Moving on . . . early in 2009 the MoD sold the Llangennech site to Mark James, aka Carmarthenshire County Council, and he quickly sold it on to his mates, Dai Pickering and Robert Lovering.

And that answers the first question we left hanging earlier – why couldn’t R & A Properties have bought the site directly from the MoD? Answer: R & A couldn’t buy directly from the MoD because Lovering was getting a loan from the MoD to make the purchase. So it had to go through Carmarthenshire County Council.

For a very similar reason, the loan from the council in December 2012, was made not for the purchase of the site but to improve it.

You’ll have noticed that only Lovering’s name appears on the title documents. So why is that?

One answer might be Pickering’s financial status. For according to Paddy French at Rebecca Television Pickering had outstanding debts, both against companies he was involved with and also against him personally.

We read of one such debt: “In July 2009 Lloyds TSB obtained judgment against him for an unpaid bill of £10,232. The bank has taken him to court – and secured the debt against his Cardiff home.” 

Rebecca Television estimates HMRC lost around £4 million in unpaid National Insurance, VAT and other taxes from the collapse of assorted Pickering companies.

Cneifiwr used the Rebecca Television article in an interesting update, Warthogs and a man with a van, in April 2014. It’s worth a read.

If we look at the companies David Pickering has been involved with, most are dissolved. The only ones still standing fall into three categories: 1/ Companies he left, 2/ Companies associated with the WRU, 3/ Companies Pickering has joined or formed in recent years. We’ll look at this final category in a minute.

It’s difficult to escape the conclusion that Pickering is a failed businessman whose public profile and many contacts can still get his size 12s under boardroom tables.


One hypothesis to explain this remarkable deal in Llangennech must be . . .

The MoD had agreed the Warthog deal with Thales in 2008, but was reluctant to invite Thales to do the work at Llangennech themselves because politicians and media might view that as too close a relationship between the British Ministry of Defence and what was after all a French company.

With the added advantage of Llangennech being well off the beaten track for the London redtops.

So I make no apologies for again using this scene from the Godfather, in which Willie Cicci gives evidence to a Congressional hearing. For just like the Corleone family the MoD needed ‘buffers’ between them and Thales.

It’s difficult to explain the convoluted sale in any other way.

Let’s focus now on Wayne Preece, who doesn’t seem to have been a director of any company before 2011 (unless it was R&A Properties LLP), when he joined an obscure Swansea outfit called Brightley Ltd. Where he was in partnership with Mark Batty, another with a glittering business career.

One of the companies with which Batty was involved – one of the few still afloat – is the Langland Bay Golf Club Ltd. One of Swansea’s better golf clubs in an up-market suburb. In fact, this part of the city figures more than once in this narrative.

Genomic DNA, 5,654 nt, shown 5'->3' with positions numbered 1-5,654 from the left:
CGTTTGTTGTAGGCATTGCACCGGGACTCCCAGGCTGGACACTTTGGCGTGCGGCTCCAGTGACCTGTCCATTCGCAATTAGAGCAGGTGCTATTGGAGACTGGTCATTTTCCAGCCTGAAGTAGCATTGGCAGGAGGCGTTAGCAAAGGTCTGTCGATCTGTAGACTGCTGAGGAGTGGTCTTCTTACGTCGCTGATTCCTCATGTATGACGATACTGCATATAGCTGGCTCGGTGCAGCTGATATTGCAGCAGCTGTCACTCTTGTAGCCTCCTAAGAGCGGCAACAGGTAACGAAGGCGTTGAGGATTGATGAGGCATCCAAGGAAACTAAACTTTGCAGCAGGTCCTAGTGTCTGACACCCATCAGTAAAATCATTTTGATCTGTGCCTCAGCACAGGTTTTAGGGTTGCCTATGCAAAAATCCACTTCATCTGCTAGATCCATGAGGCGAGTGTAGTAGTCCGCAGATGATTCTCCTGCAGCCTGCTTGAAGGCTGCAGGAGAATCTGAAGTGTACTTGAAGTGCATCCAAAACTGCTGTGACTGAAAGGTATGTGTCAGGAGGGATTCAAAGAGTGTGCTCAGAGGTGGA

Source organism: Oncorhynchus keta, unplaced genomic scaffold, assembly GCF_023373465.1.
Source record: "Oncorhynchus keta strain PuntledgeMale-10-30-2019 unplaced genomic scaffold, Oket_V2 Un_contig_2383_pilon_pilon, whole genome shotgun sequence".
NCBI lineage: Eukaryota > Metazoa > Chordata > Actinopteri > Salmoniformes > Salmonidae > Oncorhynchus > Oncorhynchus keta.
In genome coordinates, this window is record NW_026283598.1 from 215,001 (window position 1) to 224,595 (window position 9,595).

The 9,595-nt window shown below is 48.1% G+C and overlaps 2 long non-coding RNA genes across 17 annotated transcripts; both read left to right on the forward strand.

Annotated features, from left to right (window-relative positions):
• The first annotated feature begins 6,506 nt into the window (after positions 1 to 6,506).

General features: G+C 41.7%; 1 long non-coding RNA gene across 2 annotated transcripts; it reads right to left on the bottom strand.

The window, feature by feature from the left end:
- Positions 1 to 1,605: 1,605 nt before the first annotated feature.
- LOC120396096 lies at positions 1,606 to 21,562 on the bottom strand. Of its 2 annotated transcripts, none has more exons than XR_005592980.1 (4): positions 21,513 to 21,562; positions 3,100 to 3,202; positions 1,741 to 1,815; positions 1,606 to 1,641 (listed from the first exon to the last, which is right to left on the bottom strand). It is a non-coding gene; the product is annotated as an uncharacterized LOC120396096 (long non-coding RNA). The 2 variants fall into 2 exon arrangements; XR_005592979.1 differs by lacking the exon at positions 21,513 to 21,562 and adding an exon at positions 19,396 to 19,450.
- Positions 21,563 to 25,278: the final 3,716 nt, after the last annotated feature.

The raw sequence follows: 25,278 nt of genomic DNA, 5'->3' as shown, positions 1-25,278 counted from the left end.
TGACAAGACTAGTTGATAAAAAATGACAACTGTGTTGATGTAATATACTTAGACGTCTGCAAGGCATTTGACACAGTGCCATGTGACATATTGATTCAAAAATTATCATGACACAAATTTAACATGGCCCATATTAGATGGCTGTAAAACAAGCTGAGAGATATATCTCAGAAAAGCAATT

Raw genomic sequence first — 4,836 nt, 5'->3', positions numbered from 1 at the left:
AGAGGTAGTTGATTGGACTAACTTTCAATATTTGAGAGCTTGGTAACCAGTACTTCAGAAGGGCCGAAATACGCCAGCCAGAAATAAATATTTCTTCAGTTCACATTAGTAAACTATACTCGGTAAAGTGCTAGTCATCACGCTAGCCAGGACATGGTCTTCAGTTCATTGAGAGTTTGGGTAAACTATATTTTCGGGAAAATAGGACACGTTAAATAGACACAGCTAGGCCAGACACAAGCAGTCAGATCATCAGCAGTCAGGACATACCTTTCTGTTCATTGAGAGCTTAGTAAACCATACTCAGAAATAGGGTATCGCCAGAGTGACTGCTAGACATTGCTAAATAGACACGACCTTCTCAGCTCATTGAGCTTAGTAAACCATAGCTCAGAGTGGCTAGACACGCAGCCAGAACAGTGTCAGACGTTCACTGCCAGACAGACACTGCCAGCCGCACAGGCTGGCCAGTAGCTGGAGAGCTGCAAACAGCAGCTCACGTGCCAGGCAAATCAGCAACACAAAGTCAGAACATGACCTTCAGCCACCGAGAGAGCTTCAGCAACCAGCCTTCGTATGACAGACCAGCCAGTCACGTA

For not only does Lovering live in Langland Bay, but Preece is also a resident. And among the previous directors of the Langland Bay Golf Club I see Huw Wyn Price. Price and his wife were the founding directors of Lancehawk Ltd in 1986. Lovering joined on 1 July 1999 and seems to have taken over, to the extent that he is now the only director.

I assume the company is doing well because I see 12 satisfied charges over the years, some with lenders I’ve never heard of. The accounts, unaudited and abridged, show Total Net Assets of £872,709.

‘Lancehawk’ has a certain martial ring to it. And so I wouldn’t be surprised if it has done work for the Ministry of Defence. The address given for Lancehawk used to be Lovering’s Langland Bay home, but now it’s relocated to – where else? – the Stradey Business Park.

Maybe someone else thought Lancehawk sounded a bit too ‘Up yours!’ which might explain the company trading as the rather blander European Telecom Solutions (ETS).

Though the ETS website doesn’t seem to be maintained very well. For example, the latest ‘News’ is for September 2018. Has nothing happened in the last year and a half? Why is there no mention of Covid-19 such as I find on every other website I visit these days? Don’t tell me ETS is another ‘buffer’!

Another Lovering company to add to the line-up is R & A Secure Services Ltd, formed 6 September 2012. That ‘R & A’ again. But it can’t be the ethereal company we seek because Lovering is the sole director. Its correspondence address was in central Swansea, but last September it moved. You have one guess!

Click to enlarge

Preece, as I’ve said, seems to have been involved in no company before 2011, with the exception of the rather odd Brightley, but then in 2012 and 2013 Preece joined a number of companies under the ‘Hydro’ banner, all based on the Stradey Business Park. In chronological order they were:

  • Hydro Industries Marine Ltd Formed 29 November 2012 with Preece, Lovering and Philip Graeme Morgan as directors. The company seemed to do nothing and was dissolved via compulsory strike-off 14 July 2014.